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Friday, 24 September 2021

UN envoy says he held talks with Yemen's rebel negotiator

Griffiths says the two discussed UN plans for reaching a ceasefire, reopening Sanaa's international airport and the lifting of restrictions on Yemen's port of Hodeida

AP , Friday 28 May 2021
Martin Griffiths
FILE PHOTO United Nations Special Envoy to Yemen Martin Griffiths speaks during a news conference following talks at the Foreign Ministry in Berlin, Germany April 12, 2021. John MacDougall/Pool via REUTERS
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The U.N. special envoy for Yemen said Friday that he met with a top rebel negotiator to discuss the roadmap for the resolution of the impoverished Arab country's six-year conflict.

Yemen has been embroiled in a civil war since 2014, when rebels known as Houthis swept across much of the north and seized the capital, Sanaa, forcing the government into exile.

A Saudi-led coalition entered the war the following year on the side of the government and has been fighting the Iran-backed Houthis since.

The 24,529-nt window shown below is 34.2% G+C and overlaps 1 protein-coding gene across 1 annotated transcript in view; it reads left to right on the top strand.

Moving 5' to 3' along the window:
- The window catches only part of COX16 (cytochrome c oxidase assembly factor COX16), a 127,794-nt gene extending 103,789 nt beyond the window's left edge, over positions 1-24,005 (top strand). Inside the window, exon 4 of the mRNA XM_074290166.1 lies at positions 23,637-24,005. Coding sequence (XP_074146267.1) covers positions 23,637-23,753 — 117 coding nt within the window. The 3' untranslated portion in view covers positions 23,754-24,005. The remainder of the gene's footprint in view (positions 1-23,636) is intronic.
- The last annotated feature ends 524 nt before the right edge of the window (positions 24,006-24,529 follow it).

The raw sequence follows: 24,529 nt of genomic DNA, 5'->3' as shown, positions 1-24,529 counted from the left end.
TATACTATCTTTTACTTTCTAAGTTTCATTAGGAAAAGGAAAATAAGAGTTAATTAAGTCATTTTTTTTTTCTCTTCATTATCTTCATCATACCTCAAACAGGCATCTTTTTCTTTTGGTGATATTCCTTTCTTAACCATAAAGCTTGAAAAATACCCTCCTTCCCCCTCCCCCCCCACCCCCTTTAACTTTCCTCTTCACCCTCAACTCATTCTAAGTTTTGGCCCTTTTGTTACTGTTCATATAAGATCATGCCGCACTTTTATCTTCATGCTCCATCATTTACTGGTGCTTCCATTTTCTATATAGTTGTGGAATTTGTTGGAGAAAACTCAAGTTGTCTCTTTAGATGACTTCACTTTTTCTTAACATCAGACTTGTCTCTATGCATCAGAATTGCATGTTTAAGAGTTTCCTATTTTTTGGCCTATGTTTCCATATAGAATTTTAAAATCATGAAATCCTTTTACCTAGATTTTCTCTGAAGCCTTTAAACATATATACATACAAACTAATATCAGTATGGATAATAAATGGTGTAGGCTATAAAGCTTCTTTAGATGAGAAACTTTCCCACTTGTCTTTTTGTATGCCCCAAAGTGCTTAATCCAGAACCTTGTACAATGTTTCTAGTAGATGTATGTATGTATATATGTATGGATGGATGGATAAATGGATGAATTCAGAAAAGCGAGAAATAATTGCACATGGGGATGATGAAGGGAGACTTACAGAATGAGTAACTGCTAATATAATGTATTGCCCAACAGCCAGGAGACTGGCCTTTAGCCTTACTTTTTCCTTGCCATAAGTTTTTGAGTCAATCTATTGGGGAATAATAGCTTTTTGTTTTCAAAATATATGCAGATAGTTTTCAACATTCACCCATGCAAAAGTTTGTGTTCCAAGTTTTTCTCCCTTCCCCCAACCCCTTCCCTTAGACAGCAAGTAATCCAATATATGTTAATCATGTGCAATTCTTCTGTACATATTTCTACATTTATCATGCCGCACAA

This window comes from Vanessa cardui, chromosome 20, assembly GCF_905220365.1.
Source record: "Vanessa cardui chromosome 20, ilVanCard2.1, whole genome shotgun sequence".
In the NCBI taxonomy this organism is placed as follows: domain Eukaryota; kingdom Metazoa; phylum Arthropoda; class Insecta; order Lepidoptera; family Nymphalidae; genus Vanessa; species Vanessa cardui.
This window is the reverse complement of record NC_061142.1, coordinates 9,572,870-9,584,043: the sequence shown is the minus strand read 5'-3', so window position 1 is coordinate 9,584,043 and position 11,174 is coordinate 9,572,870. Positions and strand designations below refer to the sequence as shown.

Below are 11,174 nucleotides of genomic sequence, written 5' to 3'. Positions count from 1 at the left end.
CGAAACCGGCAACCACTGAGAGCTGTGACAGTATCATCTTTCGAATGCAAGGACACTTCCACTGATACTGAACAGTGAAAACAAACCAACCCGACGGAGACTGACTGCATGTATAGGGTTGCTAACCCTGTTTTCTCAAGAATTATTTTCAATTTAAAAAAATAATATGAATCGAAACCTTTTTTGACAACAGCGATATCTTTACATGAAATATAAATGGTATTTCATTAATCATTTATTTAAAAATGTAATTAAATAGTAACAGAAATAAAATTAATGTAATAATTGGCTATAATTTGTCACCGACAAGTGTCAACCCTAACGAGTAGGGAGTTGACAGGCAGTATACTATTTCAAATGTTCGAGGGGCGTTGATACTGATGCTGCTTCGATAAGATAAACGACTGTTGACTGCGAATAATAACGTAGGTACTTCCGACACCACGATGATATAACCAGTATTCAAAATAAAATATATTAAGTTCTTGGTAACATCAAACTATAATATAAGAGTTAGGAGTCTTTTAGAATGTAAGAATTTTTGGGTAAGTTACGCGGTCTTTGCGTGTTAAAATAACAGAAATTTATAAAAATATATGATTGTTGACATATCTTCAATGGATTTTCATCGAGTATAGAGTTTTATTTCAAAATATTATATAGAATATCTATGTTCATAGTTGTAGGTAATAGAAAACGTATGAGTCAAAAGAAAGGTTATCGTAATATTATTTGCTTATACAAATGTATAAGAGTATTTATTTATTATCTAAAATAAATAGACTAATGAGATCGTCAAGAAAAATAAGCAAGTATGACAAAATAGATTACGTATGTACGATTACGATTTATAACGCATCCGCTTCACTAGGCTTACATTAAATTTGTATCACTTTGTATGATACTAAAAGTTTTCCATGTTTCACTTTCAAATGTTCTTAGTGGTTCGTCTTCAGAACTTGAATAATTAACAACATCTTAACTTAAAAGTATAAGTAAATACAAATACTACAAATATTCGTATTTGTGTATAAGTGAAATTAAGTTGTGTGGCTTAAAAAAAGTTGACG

According to the U.N. envoy, Martin Griffiths, his meeting with the chief Houthi negotiator, Mohammed Abdul-Salam, took place in Oman's capital of Muscat on Thursday. Last week, U.S. Envoy to Yemen Tim Lenderking had criticized the Houthis for refusing to meet with Griffiths during a previous visit.

Griffiths' statement says the two discussed U.N. plans to reopen Sanaa's international airport, the lifting of restrictions on Yemen's port of Hodeida, and a cease-fire to relaunch negotiations.

Griffiths urged the warring sides to ``seize this opportunity and make a breakthrough towards resolving the conflict.''

Yemen's war has killed some 130,000 people, including over 13,000 civilians slain in targeted attacks, according to the Armed Conflict Location & Event Project. Tens of thousands of children have died of starvation and disease.

``There won't be a peace deal without strong Houthi support,'' Lenderking told reporters during a phone briefing last week, and urged the rebels to ``engage with the U.N. envoy and show a commitment to peace.''

Since taking office, President Joe Biden has revoked the Houthi terrorist designation his predecessor Donald Trump had imposed, pulled U.S. support for the Saudi-led offensive and revived U.S. diplomatic efforts to end the conflict.

*This story was edited by Ahram Online. 

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